Eagle Rays’ mouths and gills are also on their lower surfaces, but they have more of a snout design suitable for digging in the sediments. Swimming nearly constantly above the seabottom, they use those same senses of smell, vision, hearing and electroreception to detect prey. They dig into the sand with their shovel-shaped snouts, unearth morsels copepods, crabs and little mollusks and crush them with hardened jaws.

MANTA RAYS

To read the post and see a video of my 30-minute dance with a Manta Ray at Flower Garden Banks National Marine Sanctuary, click on this screen shot.

Manta Rays are open ocean plankton feeders. Like Whale Sharks, they charge through the waters, mouths wide open, sweeping in crustaceans, small fishes anything in their way that may serve as food. Like Whale Sharks, they cruise almost constantly.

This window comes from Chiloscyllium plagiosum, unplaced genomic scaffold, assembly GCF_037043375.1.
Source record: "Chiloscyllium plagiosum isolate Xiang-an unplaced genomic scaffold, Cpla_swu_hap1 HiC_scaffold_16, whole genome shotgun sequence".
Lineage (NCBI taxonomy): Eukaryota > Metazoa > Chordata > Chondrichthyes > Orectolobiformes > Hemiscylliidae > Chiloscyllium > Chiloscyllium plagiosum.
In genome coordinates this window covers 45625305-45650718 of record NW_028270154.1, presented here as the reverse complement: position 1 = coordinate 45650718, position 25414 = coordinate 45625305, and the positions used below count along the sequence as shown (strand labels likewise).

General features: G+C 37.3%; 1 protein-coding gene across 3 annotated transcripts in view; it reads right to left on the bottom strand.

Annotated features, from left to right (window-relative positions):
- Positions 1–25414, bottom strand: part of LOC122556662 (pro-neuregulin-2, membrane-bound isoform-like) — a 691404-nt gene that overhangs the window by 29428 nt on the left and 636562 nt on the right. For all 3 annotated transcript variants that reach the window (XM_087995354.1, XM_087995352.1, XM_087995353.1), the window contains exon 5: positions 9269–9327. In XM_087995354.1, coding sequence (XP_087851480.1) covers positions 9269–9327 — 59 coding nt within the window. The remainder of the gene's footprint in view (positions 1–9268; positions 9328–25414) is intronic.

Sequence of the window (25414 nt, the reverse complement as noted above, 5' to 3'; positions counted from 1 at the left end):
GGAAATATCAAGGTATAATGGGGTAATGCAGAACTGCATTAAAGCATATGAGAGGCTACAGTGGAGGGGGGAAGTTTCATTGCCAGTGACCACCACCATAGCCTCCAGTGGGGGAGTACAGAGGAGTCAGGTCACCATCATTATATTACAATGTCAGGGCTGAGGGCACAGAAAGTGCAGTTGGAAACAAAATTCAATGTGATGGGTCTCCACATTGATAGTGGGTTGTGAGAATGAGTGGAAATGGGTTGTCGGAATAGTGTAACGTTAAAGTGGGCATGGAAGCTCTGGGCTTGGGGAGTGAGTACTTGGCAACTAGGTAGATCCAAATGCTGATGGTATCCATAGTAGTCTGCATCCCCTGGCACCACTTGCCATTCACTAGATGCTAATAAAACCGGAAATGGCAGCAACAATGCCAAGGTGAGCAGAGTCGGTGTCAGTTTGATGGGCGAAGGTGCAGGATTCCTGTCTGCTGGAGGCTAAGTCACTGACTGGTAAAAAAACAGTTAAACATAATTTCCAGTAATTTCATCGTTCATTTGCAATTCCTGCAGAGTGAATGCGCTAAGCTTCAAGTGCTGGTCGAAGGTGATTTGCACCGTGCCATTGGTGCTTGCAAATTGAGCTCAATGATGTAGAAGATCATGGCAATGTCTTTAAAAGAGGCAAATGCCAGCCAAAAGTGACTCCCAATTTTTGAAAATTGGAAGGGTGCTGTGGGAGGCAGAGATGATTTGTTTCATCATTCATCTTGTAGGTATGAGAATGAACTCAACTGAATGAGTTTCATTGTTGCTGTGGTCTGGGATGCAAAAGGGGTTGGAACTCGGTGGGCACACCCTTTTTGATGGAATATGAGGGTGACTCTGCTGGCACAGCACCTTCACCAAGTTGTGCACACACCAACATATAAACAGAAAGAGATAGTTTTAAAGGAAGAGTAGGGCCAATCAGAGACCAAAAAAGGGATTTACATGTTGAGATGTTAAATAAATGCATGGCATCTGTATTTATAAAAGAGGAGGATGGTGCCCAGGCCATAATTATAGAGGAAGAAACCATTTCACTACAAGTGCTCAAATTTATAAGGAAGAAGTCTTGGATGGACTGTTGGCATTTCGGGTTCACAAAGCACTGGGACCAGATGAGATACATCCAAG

Eagle Rays typically scale in at 4 to 6 feet across; Manta Rays at 20 feet, not counting the tails in either case.

PRINCIPAL SOURCES: Reef Fish Identification Florida, Caribbean, Bahamas, Paul Humann, Ned DeLoach; Reef Fish Identification, Tropical Pacific, Gerald Allen, Roger Steene, Paul Humann, Ned DeLoach; Marine Life, Caribbean, Bahamas, Florida, Marty Snyderman & Clay Wiseman; Reef Fish Behavior, Ned DeLoach; Peterson’s Field Guide to Atlantic Coast Fishes, C. Richard Robins, G. Carlton Ray, John Douglass; Discover FishesFlorida Museum of Natural HistoryMarine Species Identification Portal; Assorted Fish Species Topics, Wikipedia, Encyclopedia Britannica.